On Saturdays, the area’s many beauty and barber shops are packed. Soul food restaurant Sam’s Kitchen is doing well, Epps says, as is his brother’s newly opened restaurant, River City Seafood. The cheerful yellow Michaela’s Bakery, which opened in 2005, sells six-layer cakes and strawberry shortcakes wholesale. Owner Michael Hatcher wishes the city would think of some way to bring more customers in — something historic, he says, or a tourist attraction. Another longtime business owner, florist Sylvia Richardson, says loiterers are the biggest deterrent to business. She says she doesn’t feel comfortable even walking to the convenience store across the street.
The one thing on which the merchants agree is that Brookland Park Boulevard has potential. Car traffic is plentiful, because the boulevard connects the city’s North Side and East End, and the area is served by two bus lines. The street has some architectural gems, such as an old theater and an ornate bank building. Richmond Community High School, a school for the gifted, moved onto the boulevard in 2009. Young people are buying up houses in nearby neighborhoods.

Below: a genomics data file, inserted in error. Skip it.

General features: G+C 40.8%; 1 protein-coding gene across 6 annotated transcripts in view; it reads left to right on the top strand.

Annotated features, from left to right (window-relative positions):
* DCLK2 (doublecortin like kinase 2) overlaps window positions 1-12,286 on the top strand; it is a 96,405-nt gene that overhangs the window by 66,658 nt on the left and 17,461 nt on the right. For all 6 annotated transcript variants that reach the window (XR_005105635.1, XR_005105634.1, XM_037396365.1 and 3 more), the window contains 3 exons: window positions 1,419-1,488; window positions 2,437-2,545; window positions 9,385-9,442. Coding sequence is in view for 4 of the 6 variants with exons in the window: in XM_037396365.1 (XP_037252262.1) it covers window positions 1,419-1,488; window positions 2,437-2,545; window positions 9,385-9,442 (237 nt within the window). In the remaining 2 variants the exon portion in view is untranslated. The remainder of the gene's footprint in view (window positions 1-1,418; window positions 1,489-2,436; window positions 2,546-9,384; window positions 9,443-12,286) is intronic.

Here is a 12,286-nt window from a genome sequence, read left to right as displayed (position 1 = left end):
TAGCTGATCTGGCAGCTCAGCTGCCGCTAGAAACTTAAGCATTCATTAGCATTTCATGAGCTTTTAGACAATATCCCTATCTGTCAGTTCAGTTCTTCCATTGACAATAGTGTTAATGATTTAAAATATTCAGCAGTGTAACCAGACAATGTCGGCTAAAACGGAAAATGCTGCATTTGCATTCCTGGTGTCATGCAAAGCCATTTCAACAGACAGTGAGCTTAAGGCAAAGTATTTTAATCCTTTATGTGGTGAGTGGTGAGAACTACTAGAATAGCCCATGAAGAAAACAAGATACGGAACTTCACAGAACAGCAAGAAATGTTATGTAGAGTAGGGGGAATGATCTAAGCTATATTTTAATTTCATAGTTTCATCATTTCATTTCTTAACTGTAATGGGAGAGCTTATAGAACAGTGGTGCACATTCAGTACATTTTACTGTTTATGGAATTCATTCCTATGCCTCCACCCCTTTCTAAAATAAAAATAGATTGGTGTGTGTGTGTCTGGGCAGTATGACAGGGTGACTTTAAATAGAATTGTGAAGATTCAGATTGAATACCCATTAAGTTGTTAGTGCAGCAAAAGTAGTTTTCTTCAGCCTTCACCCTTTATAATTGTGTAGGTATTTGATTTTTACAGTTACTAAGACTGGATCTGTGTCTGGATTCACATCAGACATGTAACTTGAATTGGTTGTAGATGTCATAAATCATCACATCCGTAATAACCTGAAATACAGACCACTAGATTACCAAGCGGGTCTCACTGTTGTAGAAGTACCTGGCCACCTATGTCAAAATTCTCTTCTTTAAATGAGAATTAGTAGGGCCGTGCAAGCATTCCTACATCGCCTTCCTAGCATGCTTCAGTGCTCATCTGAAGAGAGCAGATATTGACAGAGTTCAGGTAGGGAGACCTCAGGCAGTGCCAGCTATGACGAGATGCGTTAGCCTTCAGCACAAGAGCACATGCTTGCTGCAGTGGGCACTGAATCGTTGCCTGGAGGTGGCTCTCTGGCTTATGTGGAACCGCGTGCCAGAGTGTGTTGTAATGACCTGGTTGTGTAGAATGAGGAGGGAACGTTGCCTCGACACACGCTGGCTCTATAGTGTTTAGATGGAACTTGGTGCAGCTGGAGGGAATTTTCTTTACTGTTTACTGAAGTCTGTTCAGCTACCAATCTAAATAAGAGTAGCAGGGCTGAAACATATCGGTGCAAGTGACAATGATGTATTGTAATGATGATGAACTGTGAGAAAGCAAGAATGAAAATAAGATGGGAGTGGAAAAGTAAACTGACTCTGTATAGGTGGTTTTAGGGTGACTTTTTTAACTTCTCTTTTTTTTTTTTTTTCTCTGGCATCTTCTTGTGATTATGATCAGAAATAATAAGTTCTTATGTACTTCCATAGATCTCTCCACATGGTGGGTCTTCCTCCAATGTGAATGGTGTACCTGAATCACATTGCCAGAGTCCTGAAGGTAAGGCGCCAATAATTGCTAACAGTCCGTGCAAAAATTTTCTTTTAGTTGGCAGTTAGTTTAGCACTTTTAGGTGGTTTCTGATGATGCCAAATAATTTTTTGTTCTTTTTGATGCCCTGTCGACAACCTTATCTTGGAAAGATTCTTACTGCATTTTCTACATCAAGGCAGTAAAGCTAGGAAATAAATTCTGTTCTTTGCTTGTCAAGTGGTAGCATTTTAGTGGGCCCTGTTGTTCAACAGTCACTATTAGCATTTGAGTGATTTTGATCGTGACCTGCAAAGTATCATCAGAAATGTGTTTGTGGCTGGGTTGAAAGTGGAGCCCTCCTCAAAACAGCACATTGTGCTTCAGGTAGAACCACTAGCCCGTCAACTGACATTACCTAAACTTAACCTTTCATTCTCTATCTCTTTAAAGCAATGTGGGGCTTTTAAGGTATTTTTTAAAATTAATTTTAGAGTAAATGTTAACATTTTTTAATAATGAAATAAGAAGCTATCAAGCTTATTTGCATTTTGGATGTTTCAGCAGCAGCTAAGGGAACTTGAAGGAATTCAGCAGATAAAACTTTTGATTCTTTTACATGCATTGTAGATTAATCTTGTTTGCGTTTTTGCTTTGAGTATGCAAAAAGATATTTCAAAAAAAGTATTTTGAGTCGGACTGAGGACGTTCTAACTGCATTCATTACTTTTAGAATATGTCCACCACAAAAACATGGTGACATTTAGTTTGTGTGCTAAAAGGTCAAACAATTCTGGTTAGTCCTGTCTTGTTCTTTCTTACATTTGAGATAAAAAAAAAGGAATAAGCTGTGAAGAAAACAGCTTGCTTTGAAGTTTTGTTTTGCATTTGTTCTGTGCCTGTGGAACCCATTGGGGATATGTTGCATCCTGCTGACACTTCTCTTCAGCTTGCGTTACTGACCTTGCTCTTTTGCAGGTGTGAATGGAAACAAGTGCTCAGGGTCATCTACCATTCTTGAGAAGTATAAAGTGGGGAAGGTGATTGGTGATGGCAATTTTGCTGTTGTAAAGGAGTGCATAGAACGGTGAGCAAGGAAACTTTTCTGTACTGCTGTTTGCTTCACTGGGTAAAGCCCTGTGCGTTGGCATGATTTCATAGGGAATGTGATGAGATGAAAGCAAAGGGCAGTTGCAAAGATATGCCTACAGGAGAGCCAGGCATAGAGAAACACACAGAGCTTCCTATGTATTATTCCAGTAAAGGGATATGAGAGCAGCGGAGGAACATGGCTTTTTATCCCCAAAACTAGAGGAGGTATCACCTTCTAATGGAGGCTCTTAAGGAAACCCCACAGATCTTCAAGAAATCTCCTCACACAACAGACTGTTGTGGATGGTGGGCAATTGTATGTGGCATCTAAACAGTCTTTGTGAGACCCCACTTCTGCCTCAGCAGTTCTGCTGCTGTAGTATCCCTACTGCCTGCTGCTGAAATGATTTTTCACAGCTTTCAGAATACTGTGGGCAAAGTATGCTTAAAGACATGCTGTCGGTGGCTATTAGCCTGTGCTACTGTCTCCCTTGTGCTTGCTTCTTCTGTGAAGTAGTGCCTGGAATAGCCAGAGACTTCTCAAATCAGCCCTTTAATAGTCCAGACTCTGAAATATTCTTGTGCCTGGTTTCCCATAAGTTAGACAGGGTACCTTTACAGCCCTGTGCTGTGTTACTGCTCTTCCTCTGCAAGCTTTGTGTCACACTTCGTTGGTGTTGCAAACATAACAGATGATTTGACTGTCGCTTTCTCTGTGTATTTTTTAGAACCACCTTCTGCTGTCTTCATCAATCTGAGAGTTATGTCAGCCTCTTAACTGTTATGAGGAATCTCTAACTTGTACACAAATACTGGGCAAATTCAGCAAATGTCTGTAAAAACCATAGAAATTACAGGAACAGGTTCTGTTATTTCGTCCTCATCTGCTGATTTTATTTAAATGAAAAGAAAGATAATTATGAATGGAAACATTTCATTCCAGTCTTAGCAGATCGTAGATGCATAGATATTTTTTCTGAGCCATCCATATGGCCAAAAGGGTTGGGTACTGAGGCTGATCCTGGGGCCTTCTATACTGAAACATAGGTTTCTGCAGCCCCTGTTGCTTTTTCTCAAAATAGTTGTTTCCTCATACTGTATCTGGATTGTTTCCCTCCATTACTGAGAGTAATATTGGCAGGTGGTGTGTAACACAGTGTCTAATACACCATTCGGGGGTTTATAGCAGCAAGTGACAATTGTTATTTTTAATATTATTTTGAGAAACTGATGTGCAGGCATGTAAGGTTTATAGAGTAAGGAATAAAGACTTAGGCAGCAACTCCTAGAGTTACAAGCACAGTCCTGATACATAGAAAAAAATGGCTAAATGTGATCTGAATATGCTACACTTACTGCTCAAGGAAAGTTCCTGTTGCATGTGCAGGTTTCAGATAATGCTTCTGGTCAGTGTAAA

Brookland Park Boulevard reminds me a lot of other Richmond gems like East Grace Street near the Carpenter Center and Manchester’s Hull Street. A rich history, a questionable present, and a lot of enthusiasm and support to make the area a thriving community.
What’s next for Brookland Park, I wonder?
Virginia Governor, Bob McDonnell, has been getting a lot of news coverage lately over his push to privatize ABC stores statewide: RTD from 9/3/10, NBC12 from 8/19/10, Hburgnews.com from 8/26/10, Style Weekly from 6/29/10.
This proposal still has a ways to go and many levels of bureaucracy to push through before it becomes reality, but McDonnell ‘s senior staff members have been studying the issue to make recommendations. Here are their official findings (the full version), which were released today. You can find the presentations that were made through this link. (although it doesn’t look like it will stay the top story but for so long)
I pulled out a number of points from the press release that I found to be the most intriguing:
- 1,000 retail licenses will be auctioned off to the highest bidders